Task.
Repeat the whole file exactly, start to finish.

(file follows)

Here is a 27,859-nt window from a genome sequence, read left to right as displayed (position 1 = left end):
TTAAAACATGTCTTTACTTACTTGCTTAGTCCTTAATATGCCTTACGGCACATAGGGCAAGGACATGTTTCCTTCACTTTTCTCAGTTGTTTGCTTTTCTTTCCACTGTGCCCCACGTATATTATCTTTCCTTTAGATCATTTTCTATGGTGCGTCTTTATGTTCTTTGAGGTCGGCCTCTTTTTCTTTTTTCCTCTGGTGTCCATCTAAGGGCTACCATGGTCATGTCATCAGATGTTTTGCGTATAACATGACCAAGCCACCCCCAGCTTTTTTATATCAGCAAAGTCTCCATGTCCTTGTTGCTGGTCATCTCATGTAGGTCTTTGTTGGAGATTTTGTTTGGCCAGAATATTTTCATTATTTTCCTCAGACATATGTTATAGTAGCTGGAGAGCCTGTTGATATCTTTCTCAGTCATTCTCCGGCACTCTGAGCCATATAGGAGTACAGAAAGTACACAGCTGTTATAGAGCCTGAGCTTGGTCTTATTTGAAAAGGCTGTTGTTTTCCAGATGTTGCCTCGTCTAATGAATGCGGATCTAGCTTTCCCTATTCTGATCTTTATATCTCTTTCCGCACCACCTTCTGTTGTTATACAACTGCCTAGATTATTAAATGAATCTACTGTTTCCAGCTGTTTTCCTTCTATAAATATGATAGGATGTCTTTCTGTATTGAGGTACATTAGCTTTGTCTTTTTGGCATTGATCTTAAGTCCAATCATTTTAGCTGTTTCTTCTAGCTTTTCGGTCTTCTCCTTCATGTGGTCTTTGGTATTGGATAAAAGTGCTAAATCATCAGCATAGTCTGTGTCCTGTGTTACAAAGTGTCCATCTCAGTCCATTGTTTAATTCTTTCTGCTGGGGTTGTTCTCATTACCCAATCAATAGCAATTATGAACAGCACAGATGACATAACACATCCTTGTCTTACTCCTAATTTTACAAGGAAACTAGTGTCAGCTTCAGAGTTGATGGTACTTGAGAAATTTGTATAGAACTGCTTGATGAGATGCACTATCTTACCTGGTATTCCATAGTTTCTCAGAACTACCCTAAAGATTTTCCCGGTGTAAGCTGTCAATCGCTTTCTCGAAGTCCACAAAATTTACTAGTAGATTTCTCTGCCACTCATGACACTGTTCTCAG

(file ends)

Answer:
Here is a 27,859-nt window from a genome sequence, read left to right as displayed (position 1 = left end):
TTAAAACATGTCTTTACTTACTTGCTTAGTCCTTAATATGCCTTACGGCACATAGGGCAAGGACATGTTTCCTTCACTTTTCTCAGTTGTTTGCTTTTCTTTCCACTGTGCCCCACGTATATTATCTTTCCTTTAGATCATTTTCTATGGTGCGTCTTTATGTTCTTTGAGGTCGGCCTCTTTTTCTTTTTTCCTCTGGTGTCCATCTAAGGGCTACCATGGTCATGTCATCAGATGTTTTGCGTATAACATGACCAAGCCACCCCCAGCTTTTTTATATCAGCAAAGTCTCCATGTCCTTGTTGCTGGTCATCTCATGTAGGTCTTTGTTGGAGATTTTGTTTGGCCAGAATATTTTCATTATTTTCCTCAGACATATGTTATAGTAGCTGGAGAGCCTGTTGATATCTTTCTCAGTCATTCTCCGGCACTCTGAGCCATATAGGAGTACAGAAAGTACACAGCTGTTATAGAGCCTGAGCTTGGTCTTATTTGAAAAGGCTGTTGTTTTCCAGATGTTGCCTCGTCTAATGAATGCGGATCTAGCTTTCCCTATTCTGATCTTTATATCTCTTTCCGCACCACCTTCTGTTGTTATACAACTGCCTAGATTATTAAATGAATCTACTGTTTCCAGCTGTTTTCCTTCTATAAATATGATAGGATGTCTTTCTGTATTGAGGTACATTAGCTTTGTCTTTTTGGCATTGATCTTAAGTCCAATCATTTTAGCTGTTTCTTCTAGCTTTTCGGTCTTCTCCTTCATGTGGTCTTTGGTATTGGATAAAAGTGCTAAATCATCAGCATAGTCTGTGTCCTGTGTTACAAAGTGTCCATCTCAGTCCATTGTTTAATTCTTTCTGCTGGGGTTGTTCTCATTACCCAATCAATAGCAATTATGAACAGCACAGATGACATAACACATCCTTGTCTTACTCCTAATTTTACAAGGAAACTAGTGTCAGCTTCAGAGTTGATGGTACTTGAGAAATTTGTATAGAACTGCTTGATGAGATGCACTATCTTACCTGGTATTCCATAGTTTCTCAGAACTACCCTAAAGATTTTCCCGGTGTAAGCTGTCAATCGCTTTCTCGAAGTCCACAAAATTTACTAGTAGATTTCTCTGCCACTCATGACACTGTTCTCAG